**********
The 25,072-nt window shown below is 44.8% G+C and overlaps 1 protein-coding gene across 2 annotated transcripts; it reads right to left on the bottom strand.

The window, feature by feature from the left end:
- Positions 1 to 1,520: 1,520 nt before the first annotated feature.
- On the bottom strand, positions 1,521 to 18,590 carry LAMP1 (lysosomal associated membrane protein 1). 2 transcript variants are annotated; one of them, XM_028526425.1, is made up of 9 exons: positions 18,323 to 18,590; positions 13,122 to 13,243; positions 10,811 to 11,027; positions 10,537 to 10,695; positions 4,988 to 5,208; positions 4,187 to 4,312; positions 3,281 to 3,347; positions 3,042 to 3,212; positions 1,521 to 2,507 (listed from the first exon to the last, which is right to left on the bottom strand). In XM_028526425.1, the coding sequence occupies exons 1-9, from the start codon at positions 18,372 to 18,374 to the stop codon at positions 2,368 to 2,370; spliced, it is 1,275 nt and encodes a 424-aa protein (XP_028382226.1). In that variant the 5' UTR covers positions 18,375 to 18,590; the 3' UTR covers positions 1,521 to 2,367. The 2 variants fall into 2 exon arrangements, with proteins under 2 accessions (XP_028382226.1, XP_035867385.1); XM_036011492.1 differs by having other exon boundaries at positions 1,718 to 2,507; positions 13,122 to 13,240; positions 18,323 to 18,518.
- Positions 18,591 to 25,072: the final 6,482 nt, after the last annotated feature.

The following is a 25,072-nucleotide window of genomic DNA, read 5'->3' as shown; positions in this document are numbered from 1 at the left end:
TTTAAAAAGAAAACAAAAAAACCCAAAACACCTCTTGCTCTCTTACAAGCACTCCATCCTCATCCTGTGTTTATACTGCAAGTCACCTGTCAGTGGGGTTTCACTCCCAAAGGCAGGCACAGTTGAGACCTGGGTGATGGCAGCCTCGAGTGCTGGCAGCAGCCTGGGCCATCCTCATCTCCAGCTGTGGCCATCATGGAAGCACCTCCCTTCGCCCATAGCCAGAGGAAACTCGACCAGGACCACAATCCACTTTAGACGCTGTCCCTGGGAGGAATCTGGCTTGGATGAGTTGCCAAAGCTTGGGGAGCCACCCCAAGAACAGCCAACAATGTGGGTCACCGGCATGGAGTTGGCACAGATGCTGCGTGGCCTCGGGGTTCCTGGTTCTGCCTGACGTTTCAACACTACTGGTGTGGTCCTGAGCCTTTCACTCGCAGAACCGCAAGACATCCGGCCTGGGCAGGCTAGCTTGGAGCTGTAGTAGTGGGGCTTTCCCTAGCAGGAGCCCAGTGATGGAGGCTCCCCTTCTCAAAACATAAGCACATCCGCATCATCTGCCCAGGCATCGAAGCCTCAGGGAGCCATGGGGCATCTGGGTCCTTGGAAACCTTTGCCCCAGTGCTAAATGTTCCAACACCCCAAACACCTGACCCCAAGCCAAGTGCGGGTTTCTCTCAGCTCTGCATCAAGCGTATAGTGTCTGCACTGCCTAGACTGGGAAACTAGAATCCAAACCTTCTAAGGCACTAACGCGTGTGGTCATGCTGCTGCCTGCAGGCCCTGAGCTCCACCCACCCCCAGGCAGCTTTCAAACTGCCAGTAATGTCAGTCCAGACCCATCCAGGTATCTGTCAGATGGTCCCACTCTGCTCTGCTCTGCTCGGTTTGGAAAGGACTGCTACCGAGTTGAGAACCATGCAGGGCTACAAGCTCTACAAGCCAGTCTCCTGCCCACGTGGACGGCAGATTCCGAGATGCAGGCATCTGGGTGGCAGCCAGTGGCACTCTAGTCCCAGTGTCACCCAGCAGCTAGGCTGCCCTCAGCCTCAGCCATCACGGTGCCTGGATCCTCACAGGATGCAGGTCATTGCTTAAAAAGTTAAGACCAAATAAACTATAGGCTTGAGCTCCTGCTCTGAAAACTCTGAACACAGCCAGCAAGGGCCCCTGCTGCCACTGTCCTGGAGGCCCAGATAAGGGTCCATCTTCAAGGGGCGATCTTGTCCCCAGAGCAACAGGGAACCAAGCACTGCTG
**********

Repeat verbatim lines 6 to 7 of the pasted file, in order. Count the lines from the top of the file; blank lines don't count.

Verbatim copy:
The following is a 25,072-nucleotide window of genomic DNA, read 5'->3' as shown; positions in this document are numbered from 1 at the left end:
TTTAAAAAGAAAACAAAAAAACCCAAAACACCTCTTGCTCTCTTACAAGCACTCCATCCTCATCCTGTGTTTATACTGCAAGTCACCTGTCAGTGGGGTTTCACTCCCAAAGGCAGGCACAGTTGAGACCTGGGTGATGGCAGCCTCGAGTGCTGGCAGCAGCCTGGGCCATCCTCATCTCCAGCTGTGGCCATCATGGAAGCACCTCCCTTCGCCCATAGCCAGAGGAAACTCGACCAGGACCACAATCCACTTTAGACGCTGTCCCTGGGAGGAATCTGGCTTGGATGAGTTGCCAAAGCTTGGGGAGCCACCCCAAGAACAGCCAACAATGTGGGTCACCGGCATGGAGTTGGCACAGATGCTGCGTGGCCTCGGGGTTCCTGGTTCTGCCTGACGTTTCAACACTACTGGTGTGGTCCTGAGCCTTTCACTCGCAGAACCGCAAGACATCCGGCCTGGGCAGGCTAGCTTGGAGCTGTAGTAGTGGGGCTTTCCCTAGCAGGAGCCCAGTGATGGAGGCTCCCCTTCTCAAAACATAAGCACATCCGCATCATCTGCCCAGGCATCGAAGCCTCAGGGAGCCATGGGGCATCTGGGTCCTTGGAAACCTTTGCCCCAGTGCTAAATGTTCCAACACCCCAAACACCTGACCCCAAGCCAAGTGCGGGTTTCTCTCAGCTCTGCATCAAGCGTATAGTGTCTGCACTGCCTAGACTGGGAAACTAGAATCCAAACCTTCTAAGGCACTAACGCGTGTGGTCATGCTGCTGCCTGCAGGCCCTGAGCTCCACCCACCCCCAGGCAGCTTTCAAACTGCCAGTAATGTCAGTCCAGACCCATCCAGGTATCTGTCAGATGGTCCCACTCTGCTCTGCTCTGCTCGGTTTGGAAAGGACTGCTACCGAGTTGAGAACCATGCAGGGCTACAAGCTCTACAAGCCAGTCTCCTGCCCACGTGGACGGCAGATTCCGAGATGCAGGCATCTGGGTGGCAGCCAGTGGCACTCTAGTCCCAGTGTCACCCAGCAGCTAGGCTGCCCTCAGCCTCAGCCATCACGGTGCCTGGATCCTCACAGGATGCAGGTCATTGCTTAAAAAGTTAAGACCAAATAAACTATAGGCTTGAGCTCCTGCTCTGAAAACTCTGAACACAGCCAGCAAGGGCCCCTGCTGCCACTGTCCTGGAGGCCCAGATAAGGGTCCATCTTCAAGGGGCGATCTTGTCCCCAGAGCAACAGGGAACCAAGCACTGCTG